IRVING, Texas – Orlando Scandrick returns to the Cowboys "relieved" and "thankful" to be back with his team two weeks earlier than his initial suspension called for.
The cornerback was two games into a four-game suspension that was lifted after changes to the NFL drug policy, allowing him to practice Wednesday for the first time during the 2014 regular season.
"I've got a whole lot to prove," Scandrick said. "I've missed two games. I want to pick up where I left off. All of my goals, my season goals, are right ahead of me."
Head coach Jason Garrett said he'll wait to see how practice goes to determine Scandrick's immediate role. Scandrick said he doesn't control who plays, but he'd like to hope the best players will play.
It's certainly possible Scandrick returns to the starting lineup this Sunday. The Cowboys have used Brandon Carr and Morris Claiborne as the starting corners with Scandrick out, while Sterling Moore played as the nickel corner in the slot.
"We believe in competitive situations," Garrett said. "We don't have any doctrines about if a guy's a starter when he gets hurt, does he come back as starter? We don't have any of those things on our team. We look at the guys, see who can help and what role they can help us in. He's certainly been a good player for us. The other guys have played well in his absence."
Scandrick was originally suspended four games under the old performance-enhancing drug policy after testing positive for amphetamines, but the discipline of players for certain violations has been adjusted to reflect the new ruling. In the new policy, players testing positive for banned stimulants in the offseason will no longer suffer a performance-enhancing drug suspension and will instead be referred to the substance abuse program.
"We all recognize that we made a mistake, and we'll pay the price for making a mistake by being admitted into the substance abuse program for the amount of time that the clinician decides," Scandrick said. "I'm not worried about it. I'm focused. I'm focused on football and I'm excited. I'm excited about this team. I'm excited about this defense, and most of all, I'm excited about Sunday's game."
On Wednesday, Scandrick didn't want to touch too much on the past and what transpired, but he added that it'll never happen again.
He's known about the positive test since April, but he also knew he didn't do anything to gain a competitive advantage. Scandrick said his argument throughout his appeal was that what he did wasn't performance-enhancing.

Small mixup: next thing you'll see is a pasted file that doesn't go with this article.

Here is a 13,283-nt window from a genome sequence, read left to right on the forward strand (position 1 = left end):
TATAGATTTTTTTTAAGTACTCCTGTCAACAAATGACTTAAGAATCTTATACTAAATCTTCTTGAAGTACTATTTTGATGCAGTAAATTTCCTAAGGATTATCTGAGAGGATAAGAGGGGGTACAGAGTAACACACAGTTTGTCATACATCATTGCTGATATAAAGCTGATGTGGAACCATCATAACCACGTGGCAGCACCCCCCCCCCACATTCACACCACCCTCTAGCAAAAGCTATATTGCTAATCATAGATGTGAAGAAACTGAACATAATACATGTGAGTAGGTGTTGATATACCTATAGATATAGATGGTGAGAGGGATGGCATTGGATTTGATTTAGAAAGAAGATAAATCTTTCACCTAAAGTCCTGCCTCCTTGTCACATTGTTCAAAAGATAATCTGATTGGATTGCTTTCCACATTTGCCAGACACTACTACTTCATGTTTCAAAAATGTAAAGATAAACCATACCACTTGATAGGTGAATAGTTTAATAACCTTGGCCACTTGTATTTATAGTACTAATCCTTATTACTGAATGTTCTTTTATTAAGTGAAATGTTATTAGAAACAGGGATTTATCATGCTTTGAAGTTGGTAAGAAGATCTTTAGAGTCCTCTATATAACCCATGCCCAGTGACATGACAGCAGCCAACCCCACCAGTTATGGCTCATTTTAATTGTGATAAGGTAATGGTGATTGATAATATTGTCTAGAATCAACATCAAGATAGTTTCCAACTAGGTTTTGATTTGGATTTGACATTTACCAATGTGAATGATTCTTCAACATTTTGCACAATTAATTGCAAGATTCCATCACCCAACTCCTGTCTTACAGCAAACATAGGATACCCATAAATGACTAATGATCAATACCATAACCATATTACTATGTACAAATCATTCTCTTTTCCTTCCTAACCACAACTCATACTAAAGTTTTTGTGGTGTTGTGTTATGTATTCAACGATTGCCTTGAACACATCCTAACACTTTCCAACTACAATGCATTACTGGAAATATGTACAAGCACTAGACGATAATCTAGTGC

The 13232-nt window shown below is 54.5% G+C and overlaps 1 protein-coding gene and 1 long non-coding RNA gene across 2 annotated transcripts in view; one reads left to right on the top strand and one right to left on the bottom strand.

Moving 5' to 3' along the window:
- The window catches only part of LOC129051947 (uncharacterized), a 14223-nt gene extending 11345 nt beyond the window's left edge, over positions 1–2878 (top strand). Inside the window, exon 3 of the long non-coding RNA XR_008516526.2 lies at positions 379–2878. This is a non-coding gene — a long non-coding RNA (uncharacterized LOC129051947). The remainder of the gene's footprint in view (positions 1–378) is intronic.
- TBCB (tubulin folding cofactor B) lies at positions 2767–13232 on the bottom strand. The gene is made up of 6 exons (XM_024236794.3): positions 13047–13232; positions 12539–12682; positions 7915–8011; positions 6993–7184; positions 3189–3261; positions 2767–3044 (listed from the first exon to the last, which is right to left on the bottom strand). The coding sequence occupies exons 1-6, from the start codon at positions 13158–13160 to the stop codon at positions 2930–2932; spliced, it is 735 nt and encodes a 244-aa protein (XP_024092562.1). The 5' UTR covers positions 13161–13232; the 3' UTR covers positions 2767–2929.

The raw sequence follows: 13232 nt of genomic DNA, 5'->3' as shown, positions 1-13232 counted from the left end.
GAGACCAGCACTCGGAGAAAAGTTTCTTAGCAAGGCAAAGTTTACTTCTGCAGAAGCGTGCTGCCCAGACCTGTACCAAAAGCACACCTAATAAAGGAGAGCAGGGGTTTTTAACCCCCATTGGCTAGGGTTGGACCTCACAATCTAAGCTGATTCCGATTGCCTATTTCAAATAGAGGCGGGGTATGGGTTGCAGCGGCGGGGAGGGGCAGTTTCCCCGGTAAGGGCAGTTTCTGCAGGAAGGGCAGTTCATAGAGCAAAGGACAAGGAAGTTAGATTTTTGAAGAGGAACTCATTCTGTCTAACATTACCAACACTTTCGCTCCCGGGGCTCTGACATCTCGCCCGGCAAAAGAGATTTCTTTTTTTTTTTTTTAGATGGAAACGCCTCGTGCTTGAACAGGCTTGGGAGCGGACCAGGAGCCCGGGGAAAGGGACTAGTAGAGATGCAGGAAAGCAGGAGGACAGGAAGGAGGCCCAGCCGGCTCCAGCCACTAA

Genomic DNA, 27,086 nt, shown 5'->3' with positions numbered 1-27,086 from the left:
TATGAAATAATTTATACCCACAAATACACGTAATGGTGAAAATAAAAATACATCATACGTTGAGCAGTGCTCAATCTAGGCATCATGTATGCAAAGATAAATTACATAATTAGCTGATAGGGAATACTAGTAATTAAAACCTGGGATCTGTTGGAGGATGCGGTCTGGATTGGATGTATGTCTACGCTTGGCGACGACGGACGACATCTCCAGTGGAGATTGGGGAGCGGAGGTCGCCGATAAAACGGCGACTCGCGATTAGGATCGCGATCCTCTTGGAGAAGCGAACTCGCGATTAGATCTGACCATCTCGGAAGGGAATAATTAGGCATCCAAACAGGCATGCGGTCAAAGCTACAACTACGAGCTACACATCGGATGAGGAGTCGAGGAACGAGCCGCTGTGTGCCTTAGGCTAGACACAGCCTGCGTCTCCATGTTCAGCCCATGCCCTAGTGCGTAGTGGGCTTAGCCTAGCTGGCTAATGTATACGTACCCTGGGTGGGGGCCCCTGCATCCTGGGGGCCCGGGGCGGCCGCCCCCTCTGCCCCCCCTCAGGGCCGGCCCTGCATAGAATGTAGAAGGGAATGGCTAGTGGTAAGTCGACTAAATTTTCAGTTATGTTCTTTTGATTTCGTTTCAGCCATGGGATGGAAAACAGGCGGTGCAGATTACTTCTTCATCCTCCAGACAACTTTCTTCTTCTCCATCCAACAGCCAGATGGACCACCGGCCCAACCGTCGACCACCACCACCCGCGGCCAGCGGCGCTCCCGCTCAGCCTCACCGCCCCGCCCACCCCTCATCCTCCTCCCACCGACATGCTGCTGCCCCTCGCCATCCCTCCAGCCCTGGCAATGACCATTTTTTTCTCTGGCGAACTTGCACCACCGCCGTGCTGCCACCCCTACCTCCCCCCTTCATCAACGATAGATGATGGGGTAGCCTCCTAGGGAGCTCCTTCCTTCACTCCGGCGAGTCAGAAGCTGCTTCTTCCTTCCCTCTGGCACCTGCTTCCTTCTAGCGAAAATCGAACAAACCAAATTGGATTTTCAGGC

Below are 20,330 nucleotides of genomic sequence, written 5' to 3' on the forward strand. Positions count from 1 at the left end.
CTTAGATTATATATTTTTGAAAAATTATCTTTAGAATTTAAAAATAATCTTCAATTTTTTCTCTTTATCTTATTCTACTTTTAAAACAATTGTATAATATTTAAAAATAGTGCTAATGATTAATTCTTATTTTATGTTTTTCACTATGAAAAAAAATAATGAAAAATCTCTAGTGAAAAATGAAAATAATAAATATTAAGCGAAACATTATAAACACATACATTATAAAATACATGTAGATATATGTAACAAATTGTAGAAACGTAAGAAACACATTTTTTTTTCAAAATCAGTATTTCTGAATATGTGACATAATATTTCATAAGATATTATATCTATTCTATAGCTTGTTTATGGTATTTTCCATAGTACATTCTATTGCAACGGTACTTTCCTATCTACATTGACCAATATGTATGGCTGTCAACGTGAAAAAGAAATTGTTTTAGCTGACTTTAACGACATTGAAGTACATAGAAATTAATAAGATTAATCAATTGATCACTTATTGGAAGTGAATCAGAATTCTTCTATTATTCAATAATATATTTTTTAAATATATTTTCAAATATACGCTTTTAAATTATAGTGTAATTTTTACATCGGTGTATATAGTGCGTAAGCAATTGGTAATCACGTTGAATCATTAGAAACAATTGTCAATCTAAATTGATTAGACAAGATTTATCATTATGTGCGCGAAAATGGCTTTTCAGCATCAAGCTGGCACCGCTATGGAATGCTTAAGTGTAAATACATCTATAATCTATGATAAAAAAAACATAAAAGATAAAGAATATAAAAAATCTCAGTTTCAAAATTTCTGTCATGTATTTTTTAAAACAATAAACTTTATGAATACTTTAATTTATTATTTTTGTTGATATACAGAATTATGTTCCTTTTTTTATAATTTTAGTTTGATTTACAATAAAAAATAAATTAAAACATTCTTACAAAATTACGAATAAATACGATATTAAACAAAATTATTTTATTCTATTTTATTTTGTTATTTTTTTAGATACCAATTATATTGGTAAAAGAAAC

"That was the biggest thing, not having that on my record, not having a failed test for performance-enhancing drugs – that's big," Scandrick said. "All of that not being on my record and everyone knowing I'm not a cheater, because I'm not, and I was adamant from the time that I got caught for this: I am not a cheater."
In Scandrick, the Cowboys get back a starting veteran corner and standout at training camp. He thought there was a slim hope he could play last week, but he knew he'd be coming back and returning at some point this week.
It turned out that time was Wednesday morning, and he was on the field later in the day. Scandrick wasn't allowed to be around the team during his suspension, but he's appreciated the support he's gotten from his head coach and teammates.
"It was great to be back with those guys," he said. "I had texted back and forth with them throughout this whole process, and we thought maybe I'd be able to play next week, and then we thought maybe I'd be able to come back and be back Monday, and we thought maybe Tuesday. Here it is Wednesday at about 9:30, I find out I'm good to come back."
Scandrick said it was tough and frustrating watching his team without being there to help, only able to work out on his own, waking up at 6:30 a.m. every day to do that. He knew getting back to practice was essential, because he wasn't working out against anyone.
The corner saw what happened to the Colts' Robert Mathis, who injured his Achilles working out during his four-game suspension. That was in the back of his mind and made him hesitant to do competitive work against other people, so getting back to practice with his team was essential. [embedded_ad]
"I lifted weights, I ran, I rested," Scandrick said. "I feel good. I felt explosive today. I felt fast. Just a couple things I need to get back used to doing – tracking the ball, going and getting the ball. Just things that through the week progressively I'll get better at, and on Sunday I'll be ready to play."
Scandrick's glad to get this behind him. He said adversity shows a man's true character, and he feels like he's returning to the team mentally stronger and ready to help. He's also glad to see all the new changes to the drug policy, including human growth hormone testing, which will be fully implemented this season and could begin by the end of the month.
"It was only what was right," Scandrick said. "We talk about cleaning up our game and keeping a clean game, well we're not keeping a clean game if we're suspending guys for stimulants and not testing guys for Human Growth Hormones. I think it kind of went hand in hand. I think this is better for the game, and I think that now that we got our HGH tests implemented, we'll make sure our game stays clean." e're just holding it down for him the best we can do."